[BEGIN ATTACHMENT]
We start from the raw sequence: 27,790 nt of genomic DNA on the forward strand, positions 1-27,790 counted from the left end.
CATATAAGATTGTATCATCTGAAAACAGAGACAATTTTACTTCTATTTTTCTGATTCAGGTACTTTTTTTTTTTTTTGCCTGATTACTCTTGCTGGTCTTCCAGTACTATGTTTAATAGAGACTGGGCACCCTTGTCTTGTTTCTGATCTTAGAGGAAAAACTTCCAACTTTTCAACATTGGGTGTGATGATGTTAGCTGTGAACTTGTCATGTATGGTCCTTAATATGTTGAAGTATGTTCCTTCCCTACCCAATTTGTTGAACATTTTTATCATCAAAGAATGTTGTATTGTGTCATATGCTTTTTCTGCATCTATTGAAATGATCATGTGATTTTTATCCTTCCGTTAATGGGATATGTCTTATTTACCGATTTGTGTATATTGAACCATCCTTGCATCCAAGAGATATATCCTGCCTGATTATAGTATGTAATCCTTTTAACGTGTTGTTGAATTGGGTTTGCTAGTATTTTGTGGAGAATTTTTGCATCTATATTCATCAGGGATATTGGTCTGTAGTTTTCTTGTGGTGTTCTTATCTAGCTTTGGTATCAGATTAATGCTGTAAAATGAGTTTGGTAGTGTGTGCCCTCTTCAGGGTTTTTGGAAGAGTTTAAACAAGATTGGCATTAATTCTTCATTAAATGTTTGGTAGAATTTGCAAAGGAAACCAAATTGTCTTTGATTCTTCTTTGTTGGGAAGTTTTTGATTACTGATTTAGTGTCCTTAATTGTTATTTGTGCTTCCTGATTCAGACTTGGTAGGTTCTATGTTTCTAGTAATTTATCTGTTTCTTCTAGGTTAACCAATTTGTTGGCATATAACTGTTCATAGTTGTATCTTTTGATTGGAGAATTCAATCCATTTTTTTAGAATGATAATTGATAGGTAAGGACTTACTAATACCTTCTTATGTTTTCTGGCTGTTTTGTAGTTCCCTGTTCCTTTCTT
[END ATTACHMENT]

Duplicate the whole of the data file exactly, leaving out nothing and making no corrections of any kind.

We start from the raw sequence: 27,790 nt of genomic DNA on the forward strand, positions 1-27,790 counted from the left end.
CATATAAGATTGTATCATCTGAAAACAGAGACAATTTTACTTCTATTTTTCTGATTCAGGTACTTTTTTTTTTTTTTGCCTGATTACTCTTGCTGGTCTTCCAGTACTATGTTTAATAGAGACTGGGCACCCTTGTCTTGTTTCTGATCTTAGAGGAAAAACTTCCAACTTTTCAACATTGGGTGTGATGATGTTAGCTGTGAACTTGTCATGTATGGTCCTTAATATGTTGAAGTATGTTCCTTCCCTACCCAATTTGTTGAACATTTTTATCATCAAAGAATGTTGTATTGTGTCATATGCTTTTTCTGCATCTATTGAAATGATCATGTGATTTTTATCCTTCCGTTAATGGGATATGTCTTATTTACCGATTTGTGTATATTGAACCATCCTTGCATCCAAGAGATATATCCTGCCTGATTATAGTATGTAATCCTTTTAACGTGTTGTTGAATTGGGTTTGCTAGTATTTTGTGGAGAATTTTTGCATCTATATTCATCAGGGATATTGGTCTGTAGTTTTCTTGTGGTGTTCTTATCTAGCTTTGGTATCAGATTAATGCTGTAAAATGAGTTTGGTAGTGTGTGCCCTCTTCAGGGTTTTTGGAAGAGTTTAAACAAGATTGGCATTAATTCTTCATTAAATGTTTGGTAGAATTTGCAAAGGAAACCAAATTGTCTTTGATTCTTCTTTGTTGGGAAGTTTTTGATTACTGATTTAGTGTCCTTAATTGTTATTTGTGCTTCCTGATTCAGACTTGGTAGGTTCTATGTTTCTAGTAATTTATCTGTTTCTTCTAGGTTAACCAATTTGTTGGCATATAACTGTTCATAGTTGTATCTTTTGATTGGAGAATTCAATCCATTTTTTTAGAATGATAATTGATAGGTAAGGACTTACTAATACCTTCTTATGTTTTCTGGCTGTTTTGTAGTTCCCTGTTCCTTTCTT